[This is a review of the Conviction series premiere. There will be SPOILERS.]
Earlier this year, it was reported that Agent Carter star Hayley Atwell had been cast in the pilot of Conviction. Although the show had yet to be ordered to series, the casting caused fans of Agent Carter to wonder whether it was indicative of the Marvel show's cancelation. Atwell assured fans there were no guarantees Conviction would be picked up or Agent Carter would be canceled -- and ABC was prepared to make sure the actress could star on both shows at the same time. However, Agent Carter was, in fact, canceled and Conviction picked up, which at least offers fans of Atwell a new show to watch featuring the actress.
For its part, Conviction wades into the trend popularized in recent years of media tackling true crime stories from somewhat of an entertainment standpoint, mixed with a search for the truth. Kicked off in earnest by Serial, a podcast from the creators of NPR's This American Life, then helped along by documentary series like HBO's The Jinx and Netflix's Making a Murderer, as well as the more recent film, Amanda Knox. Conviction, however, takes the true crime premise and gives it the procedural treatment, introducing viewers to former first daughter and lawyer Hayes Morrison (Atwell) who joins the government's Conviction Integrity Unit (CIU).
The series premiere of Conviction, 'Pilot' -- written by co-creators Liz Friedman (Elementary) and Liz Friedlander (Stalker, The Secret Circle) while Friedlander serves as director -- sees Hayes facing serious consequences for drug possession. In order to avoid jail time, she makes a deal with New York District Attorney Conner Wallace (Eddie Cahill) to head up the CIU, where she and her team of lawyers, detectives, and forensic experts have five days to find evidence in order to overturn wrongful convictions.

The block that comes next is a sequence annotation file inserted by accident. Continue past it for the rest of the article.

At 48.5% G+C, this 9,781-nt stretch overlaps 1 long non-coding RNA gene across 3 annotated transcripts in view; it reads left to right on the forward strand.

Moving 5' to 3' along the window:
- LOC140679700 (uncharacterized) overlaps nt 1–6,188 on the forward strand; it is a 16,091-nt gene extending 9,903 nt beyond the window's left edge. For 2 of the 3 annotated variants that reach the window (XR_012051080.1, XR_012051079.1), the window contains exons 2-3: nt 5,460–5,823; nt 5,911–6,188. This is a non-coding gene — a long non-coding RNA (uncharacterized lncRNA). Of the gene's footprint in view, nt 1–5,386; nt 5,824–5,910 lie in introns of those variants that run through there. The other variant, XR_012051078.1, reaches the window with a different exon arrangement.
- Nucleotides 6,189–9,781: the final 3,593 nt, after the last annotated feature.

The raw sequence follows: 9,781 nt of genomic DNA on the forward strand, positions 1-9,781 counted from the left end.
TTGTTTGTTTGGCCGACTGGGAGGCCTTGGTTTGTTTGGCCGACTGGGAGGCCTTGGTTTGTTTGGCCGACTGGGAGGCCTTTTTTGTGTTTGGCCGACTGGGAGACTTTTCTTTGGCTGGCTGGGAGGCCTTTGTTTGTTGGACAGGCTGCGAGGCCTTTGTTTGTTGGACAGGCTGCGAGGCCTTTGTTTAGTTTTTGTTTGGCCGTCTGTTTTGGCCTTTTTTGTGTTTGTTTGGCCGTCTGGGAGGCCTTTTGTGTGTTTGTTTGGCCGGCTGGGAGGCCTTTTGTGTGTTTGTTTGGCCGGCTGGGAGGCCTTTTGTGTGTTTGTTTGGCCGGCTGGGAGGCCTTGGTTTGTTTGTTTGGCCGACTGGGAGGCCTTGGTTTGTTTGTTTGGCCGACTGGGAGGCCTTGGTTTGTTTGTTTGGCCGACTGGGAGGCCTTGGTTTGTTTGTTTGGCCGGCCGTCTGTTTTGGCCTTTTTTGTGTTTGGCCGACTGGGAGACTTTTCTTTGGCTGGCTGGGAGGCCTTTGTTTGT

As with any procedural, the long term success of the series will be dependent upon the lead -- or co-leads -- and their team of supporting players. Conviction makes it clear early on in the pilot that the series' long term success will rest on the shoulders of Atwell, and the actress proves over the course of the episode that she is more than up to the task. Atwell's Hayes Morrison is equally the dramatic, entitled daughter of a former president and the genuinely exceptional lawyer -- with enough self-doubt and self-destruction to rival TV's male anti-heroes.
The pilot for Conviction gets the ball rolling right from the start, introducing Hayes at what would appear to be her lowest point -- facing prison for possession of cocaine -- though she jokes about Orange is the New Black. When Wallace offers her the position as the director of the CIU, leveraging her mother's poll numbers and her own previous scandals, Hayes takes the job reluctantly. However, she quickly works out that Wallace has higher political aspirations for himself and the CIU are part of those aspirations. These scenes, although delivering necessary, if cumbersome, exposition and motivations for both Hayes and Wallace, are carried off well by the performances of Atwell and Cahill, who have chemistry to spare.